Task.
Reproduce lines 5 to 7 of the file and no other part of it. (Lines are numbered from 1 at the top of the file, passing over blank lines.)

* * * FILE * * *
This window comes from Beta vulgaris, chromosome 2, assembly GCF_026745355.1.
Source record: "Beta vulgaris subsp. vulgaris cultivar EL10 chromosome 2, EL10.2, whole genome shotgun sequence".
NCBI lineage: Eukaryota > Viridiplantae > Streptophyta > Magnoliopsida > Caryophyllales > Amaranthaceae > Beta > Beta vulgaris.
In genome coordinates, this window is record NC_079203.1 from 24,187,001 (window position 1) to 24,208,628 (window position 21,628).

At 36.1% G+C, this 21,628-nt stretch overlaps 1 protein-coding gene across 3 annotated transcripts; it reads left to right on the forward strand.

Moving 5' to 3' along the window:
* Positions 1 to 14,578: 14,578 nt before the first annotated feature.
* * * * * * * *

At 36.1% G+C, this 21,628-nt stretch overlaps 1 protein-coding gene across 3 annotated transcripts; it reads left to right on the forward strand.

Moving 5' to 3' along the window:
* Positions 1 to 14,578: 14,578 nt before the first annotated feature.